Evaluating and Treating Rectal Bleeding

To find the site and cause of your bleeding, you will have a physical exam. You will be asked about your health history. Tests may be done to help confirm the diagnosis and plan your treatment.

Man lying on exam table on side. Health care provider is holding end of colonoscope and looking at pictures on monitor. Another healthcare provider is standing next to table.

Tests you may have

Any of these procedures may be done:

  • Stool sample. A small amount of your stool will be checked for blood.

  • Sigmoidoscopy. This test examines your rectum and sigmoid colon using a lighted tube. Most often, sedating (relaxing) medication is not needed.

  • Colonoscopy. This test looks at your rectum and entire colon. You may be given medication through an IV line to help you relax.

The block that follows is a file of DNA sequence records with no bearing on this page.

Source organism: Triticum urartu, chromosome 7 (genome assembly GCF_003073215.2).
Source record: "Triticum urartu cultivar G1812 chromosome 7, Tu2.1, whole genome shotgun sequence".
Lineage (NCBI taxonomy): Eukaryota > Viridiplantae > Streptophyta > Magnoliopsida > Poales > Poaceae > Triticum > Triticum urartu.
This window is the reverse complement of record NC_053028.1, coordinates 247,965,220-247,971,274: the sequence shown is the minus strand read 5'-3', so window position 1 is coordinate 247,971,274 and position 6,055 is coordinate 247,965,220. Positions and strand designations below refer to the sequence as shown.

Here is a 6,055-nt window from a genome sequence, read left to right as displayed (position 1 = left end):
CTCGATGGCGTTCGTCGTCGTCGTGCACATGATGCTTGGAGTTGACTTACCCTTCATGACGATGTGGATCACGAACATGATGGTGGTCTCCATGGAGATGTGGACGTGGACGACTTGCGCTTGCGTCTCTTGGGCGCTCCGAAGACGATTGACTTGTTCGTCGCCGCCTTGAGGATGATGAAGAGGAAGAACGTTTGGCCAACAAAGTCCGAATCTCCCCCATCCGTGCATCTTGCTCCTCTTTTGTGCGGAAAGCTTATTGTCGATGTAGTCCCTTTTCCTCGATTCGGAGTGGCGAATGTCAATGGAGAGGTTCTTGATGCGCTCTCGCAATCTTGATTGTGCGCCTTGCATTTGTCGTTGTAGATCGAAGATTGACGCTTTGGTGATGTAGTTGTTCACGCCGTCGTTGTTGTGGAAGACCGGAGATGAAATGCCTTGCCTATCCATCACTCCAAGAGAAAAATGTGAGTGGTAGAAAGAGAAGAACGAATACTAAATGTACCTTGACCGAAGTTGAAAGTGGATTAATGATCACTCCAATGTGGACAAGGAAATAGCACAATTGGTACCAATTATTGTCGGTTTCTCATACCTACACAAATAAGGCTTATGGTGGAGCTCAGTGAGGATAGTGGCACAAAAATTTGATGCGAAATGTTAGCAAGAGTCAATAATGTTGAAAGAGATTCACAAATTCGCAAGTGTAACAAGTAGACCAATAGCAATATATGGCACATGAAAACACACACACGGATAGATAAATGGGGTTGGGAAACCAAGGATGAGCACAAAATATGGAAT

• Barium enema. An X-ray test is done to view your colon. A chalky liquid containing barium is passed through the rectum and into the colon. This liquid enhances the X-ray images taken of your colon.

  • Upper endoscopy. This test checks your esophagus, stomach, and upper small intestine. It is done in cases of rectal bleeding with other symptoms like low blood pressure  and rapid heartbeat. This test may also be done if your stools are dark black and tarry.

Your treatment plan

Your treatment depends on the cause of your rectal bleeding. Your doctor will make a plan that’s right for you. Sometimes, rectal bleeding stops on its own. If it does, be sure to see your doctor to check that the problem wasn’t serious.

What you can do

Follow all your doctor’s instructions. Keep working with your doctor after your treatment. Make and keep your follow-up visits. If you have more rectal bleeding, call your doctor. It may be a sign of the same or another health problem.